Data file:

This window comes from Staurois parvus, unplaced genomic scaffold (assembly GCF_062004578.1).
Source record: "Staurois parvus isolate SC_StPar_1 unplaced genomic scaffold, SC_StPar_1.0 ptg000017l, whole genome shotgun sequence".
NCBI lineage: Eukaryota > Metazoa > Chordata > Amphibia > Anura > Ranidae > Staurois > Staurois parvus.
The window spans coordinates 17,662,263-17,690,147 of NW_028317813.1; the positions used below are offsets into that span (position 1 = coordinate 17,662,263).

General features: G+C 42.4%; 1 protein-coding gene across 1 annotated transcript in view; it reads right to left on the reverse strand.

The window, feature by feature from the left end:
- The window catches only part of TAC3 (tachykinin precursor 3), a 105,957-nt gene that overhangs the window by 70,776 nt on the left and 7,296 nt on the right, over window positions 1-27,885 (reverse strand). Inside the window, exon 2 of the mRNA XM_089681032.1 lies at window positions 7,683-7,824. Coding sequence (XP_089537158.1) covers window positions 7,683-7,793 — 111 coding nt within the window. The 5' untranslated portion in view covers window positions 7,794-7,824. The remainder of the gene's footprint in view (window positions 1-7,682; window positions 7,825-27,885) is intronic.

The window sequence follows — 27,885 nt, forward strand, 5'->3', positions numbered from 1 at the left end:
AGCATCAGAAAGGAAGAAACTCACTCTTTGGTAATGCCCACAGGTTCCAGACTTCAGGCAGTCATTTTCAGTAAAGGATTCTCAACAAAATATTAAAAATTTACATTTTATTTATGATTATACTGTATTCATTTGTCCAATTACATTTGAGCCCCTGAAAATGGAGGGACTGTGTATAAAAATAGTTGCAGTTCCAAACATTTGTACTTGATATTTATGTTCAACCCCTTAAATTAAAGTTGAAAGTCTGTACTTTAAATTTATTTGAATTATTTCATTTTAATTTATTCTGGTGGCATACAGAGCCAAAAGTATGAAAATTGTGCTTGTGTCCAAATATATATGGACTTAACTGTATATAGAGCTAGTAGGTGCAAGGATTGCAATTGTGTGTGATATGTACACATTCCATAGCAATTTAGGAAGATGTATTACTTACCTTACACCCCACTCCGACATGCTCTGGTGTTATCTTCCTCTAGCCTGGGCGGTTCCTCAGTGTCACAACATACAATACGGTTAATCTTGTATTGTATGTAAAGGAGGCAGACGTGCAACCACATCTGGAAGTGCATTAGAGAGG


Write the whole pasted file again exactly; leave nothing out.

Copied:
This window comes from Staurois parvus, unplaced genomic scaffold (assembly GCF_062004578.1).
Source record: "Staurois parvus isolate SC_StPar_1 unplaced genomic scaffold, SC_StPar_1.0 ptg000017l, whole genome shotgun sequence".
NCBI lineage: Eukaryota > Metazoa > Chordata > Amphibia > Anura > Ranidae > Staurois > Staurois parvus.
The window spans coordinates 17,662,263-17,690,147 of NW_028317813.1; the positions used below are offsets into that span (position 1 = coordinate 17,662,263).

General features: G+C 42.4%; 1 protein-coding gene across 1 annotated transcript in view; it reads right to left on the reverse strand.

The window, feature by feature from the left end:
- The window catches only part of TAC3 (tachykinin precursor 3), a 105,957-nt gene that overhangs the window by 70,776 nt on the left and 7,296 nt on the right, over window positions 1-27,885 (reverse strand). Inside the window, exon 2 of the mRNA XM_089681032.1 lies at window positions 7,683-7,824. Coding sequence (XP_089537158.1) covers window positions 7,683-7,793 — 111 coding nt within the window. The 5' untranslated portion in view covers window positions 7,794-7,824. The remainder of the gene's footprint in view (window positions 1-7,682; window positions 7,825-27,885) is intronic.

The window sequence follows — 27,885 nt, forward strand, 5'->3', positions numbered from 1 at the left end:
AGCATCAGAAAGGAAGAAACTCACTCTTTGGTAATGCCCACAGGTTCCAGACTTCAGGCAGTCATTTTCAGTAAAGGATTCTCAACAAAATATTAAAAATTTACATTTTATTTATGATTATACTGTATTCATTTGTCCAATTACATTTGAGCCCCTGAAAATGGAGGGACTGTGTATAAAAATAGTTGCAGTTCCAAACATTTGTACTTGATATTTATGTTCAACCCCTTAAATTAAAGTTGAAAGTCTGTACTTTAAATTTATTTGAATTATTTCATTTTAATTTATTCTGGTGGCATACAGAGCCAAAAGTATGAAAATTGTGCTTGTGTCCAAATATATATGGACTTAACTGTATATAGAGCTAGTAGGTGCAAGGATTGCAATTGTGTGTGATATGTACACATTCCATAGCAATTTAGGAAGATGTATTACTTACCTTACACCCCACTCCGACATGCTCTGGTGTTATCTTCCTCTAGCCTGGGCGGTTCCTCAGTGTCACAACATACAATACGGTTAATCTTGTATTGTATGTAAAGGAGGCAGACGTGCAACCACATCTGGAAGTGCATTAGAGAGG